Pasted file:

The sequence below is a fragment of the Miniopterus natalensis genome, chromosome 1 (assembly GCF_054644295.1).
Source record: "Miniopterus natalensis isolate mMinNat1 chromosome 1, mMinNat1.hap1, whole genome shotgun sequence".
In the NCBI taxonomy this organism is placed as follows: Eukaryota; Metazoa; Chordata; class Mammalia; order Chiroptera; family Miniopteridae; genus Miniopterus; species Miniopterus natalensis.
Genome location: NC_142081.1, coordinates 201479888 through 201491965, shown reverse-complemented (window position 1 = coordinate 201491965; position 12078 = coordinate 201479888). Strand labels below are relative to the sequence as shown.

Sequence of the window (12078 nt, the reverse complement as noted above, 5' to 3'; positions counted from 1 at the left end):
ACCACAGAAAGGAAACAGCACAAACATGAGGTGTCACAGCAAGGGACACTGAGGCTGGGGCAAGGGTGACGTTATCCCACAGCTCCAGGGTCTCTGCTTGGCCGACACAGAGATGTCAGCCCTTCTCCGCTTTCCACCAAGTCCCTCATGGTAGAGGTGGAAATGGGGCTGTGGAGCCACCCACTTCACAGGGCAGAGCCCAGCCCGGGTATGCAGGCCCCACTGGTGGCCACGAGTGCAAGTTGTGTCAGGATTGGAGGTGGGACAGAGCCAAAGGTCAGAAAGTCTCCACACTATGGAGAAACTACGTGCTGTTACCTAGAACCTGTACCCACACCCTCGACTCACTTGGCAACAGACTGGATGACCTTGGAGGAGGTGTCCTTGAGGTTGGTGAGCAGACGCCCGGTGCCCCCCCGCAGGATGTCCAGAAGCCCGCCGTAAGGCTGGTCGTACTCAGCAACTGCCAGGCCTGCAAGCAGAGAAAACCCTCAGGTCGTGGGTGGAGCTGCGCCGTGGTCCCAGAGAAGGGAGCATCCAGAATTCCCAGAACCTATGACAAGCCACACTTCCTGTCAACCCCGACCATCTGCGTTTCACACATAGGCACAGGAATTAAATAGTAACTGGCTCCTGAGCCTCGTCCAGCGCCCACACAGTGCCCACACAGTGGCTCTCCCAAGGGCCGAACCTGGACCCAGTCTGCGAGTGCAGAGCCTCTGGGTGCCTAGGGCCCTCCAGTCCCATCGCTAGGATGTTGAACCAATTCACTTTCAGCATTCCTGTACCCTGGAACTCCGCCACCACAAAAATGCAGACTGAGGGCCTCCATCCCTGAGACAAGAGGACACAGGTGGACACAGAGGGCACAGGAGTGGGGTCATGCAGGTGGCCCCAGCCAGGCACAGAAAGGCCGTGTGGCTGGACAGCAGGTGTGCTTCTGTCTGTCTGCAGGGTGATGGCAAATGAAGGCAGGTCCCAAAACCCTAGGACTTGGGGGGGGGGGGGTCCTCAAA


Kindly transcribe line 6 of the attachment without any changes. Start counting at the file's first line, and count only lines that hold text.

ACCACAGAAAGGAAACAGCACAAACATGAGGTGTCACAGCAAGGGACACTGAGGCTGGGGCAAGGGTGACGTTATCCCACAGCTCCAGGGTCTCTGCTTGGCCGACACAGAGATGTCAGCCCTTCTCCGCTTTCCACCAAGTCCCTCATGGTAGAGGTGGAAATGGGGCTGTGGAGCCACCCACTTCACAGGGCAGAGCCCAGCCCGGGTATGCAGGCCCCACTGGTGGCCACGAGTGCAAGTTGTGTCAGGATTGGAGGTGGGACAGAGCCAAAGGTCAGAAAGTCTCCACACTATGGAGAAACTACGTGCTGTTACCTAGAACCTGTACCCACACCCTCGACTCACTTGGCAACAGACTGGATGACCTTGGAGGAGGTGTCCTTGAGGTTGGTGAGCAGACGCCCGGTGCCCCCCCGCAGGATGTCCAGAAGCCCGCCGTAAGGCTGGTCGTACTCAGCAACTGCCAGGCCTGCAAGCAGAGAAAACCCTCAGGTCGTGGGTGGAGCTGCGCCGTGGTCCCAGAGAAGGGAGCATCCAGAATTCCCAGAACCTATGACAAGCCACACTTCCTGTCAACCCCGACCATCTGCGTTTCACACATAGGCACAGGAATTAAATAGTAACTGGCTCCTGAGCCTCGTCCAGCGCCCACACAGTGCCCACACAGTGGCTCTCCCAAGGGCCGAACCTGGACCCAGTCTGCGAGTGCAGAGCCTCTGGGTGCCTAGGGCCCTCCAGTCCCATCGCTAGGATGTTGAACCAATTCACTTTCAGCATTCCTGTACCCTGGAACTCCGCCACCACAAAAATGCAGACTGAGGGCCTCCATCCCTGAGACAAGAGGACACAGGTGGACACAGAGGGCACAGGAGTGGGGTCATGCAGGTGGCCCCAGCCAGGCACAGAAAGGCCGTGTGGCTGGACAGCAGGTGTGCTTCTGTCTGTCTGCAGGGTGATGGCAAATGAAGGCAGGTCCCAAAACCCTAGGACTTGGGGGGGGGGGGGTCCTCAAA